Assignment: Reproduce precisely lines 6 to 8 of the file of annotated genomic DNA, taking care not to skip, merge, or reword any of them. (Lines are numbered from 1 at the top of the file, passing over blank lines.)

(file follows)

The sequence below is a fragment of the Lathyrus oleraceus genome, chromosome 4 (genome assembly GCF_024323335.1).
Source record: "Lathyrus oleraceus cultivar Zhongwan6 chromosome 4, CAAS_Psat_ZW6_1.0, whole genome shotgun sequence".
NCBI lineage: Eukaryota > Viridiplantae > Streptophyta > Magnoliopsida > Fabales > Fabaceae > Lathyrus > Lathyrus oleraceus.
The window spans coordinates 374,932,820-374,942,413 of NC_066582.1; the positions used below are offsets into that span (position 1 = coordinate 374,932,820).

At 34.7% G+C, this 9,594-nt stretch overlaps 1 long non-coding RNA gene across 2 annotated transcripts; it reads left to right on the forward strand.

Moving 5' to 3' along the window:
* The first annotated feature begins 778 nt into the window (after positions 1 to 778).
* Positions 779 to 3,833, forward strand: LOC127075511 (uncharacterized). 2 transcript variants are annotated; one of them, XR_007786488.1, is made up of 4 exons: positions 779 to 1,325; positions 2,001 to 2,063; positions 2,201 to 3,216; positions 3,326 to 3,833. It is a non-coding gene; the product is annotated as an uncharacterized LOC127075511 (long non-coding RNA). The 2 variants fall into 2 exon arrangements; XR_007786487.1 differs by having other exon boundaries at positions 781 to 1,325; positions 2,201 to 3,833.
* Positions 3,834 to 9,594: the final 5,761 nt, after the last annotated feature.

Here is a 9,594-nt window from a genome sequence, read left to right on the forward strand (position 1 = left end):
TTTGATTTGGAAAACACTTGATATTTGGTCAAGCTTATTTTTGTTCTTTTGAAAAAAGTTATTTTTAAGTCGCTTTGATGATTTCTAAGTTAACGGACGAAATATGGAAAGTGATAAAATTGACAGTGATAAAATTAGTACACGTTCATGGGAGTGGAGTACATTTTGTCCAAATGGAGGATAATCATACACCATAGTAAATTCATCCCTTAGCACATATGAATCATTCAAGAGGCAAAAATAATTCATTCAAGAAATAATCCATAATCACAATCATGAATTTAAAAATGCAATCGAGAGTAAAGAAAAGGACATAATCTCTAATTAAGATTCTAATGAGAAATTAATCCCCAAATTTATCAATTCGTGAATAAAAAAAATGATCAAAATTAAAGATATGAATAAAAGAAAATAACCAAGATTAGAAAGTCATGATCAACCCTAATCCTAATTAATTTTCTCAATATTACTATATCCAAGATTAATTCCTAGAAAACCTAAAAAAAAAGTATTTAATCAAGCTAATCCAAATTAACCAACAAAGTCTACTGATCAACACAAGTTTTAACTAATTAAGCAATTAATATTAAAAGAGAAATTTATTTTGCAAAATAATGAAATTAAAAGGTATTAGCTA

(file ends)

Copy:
Moving 5' to 3' along the window:
* The first annotated feature begins 778 nt into the window (after positions 1 to 778).
* Positions 779 to 3,833, forward strand: LOC127075511 (uncharacterized). 2 transcript variants are annotated; one of them, XR_007786488.1, is made up of 4 exons: positions 779 to 1,325; positions 2,001 to 2,063; positions 2,201 to 3,216; positions 3,326 to 3,833. It is a non-coding gene; the product is annotated as an uncharacterized LOC127075511 (long non-coding RNA). The 2 variants fall into 2 exon arrangements; XR_007786487.1 differs by having other exon boundaries at positions 781 to 1,325; positions 2,201 to 3,833.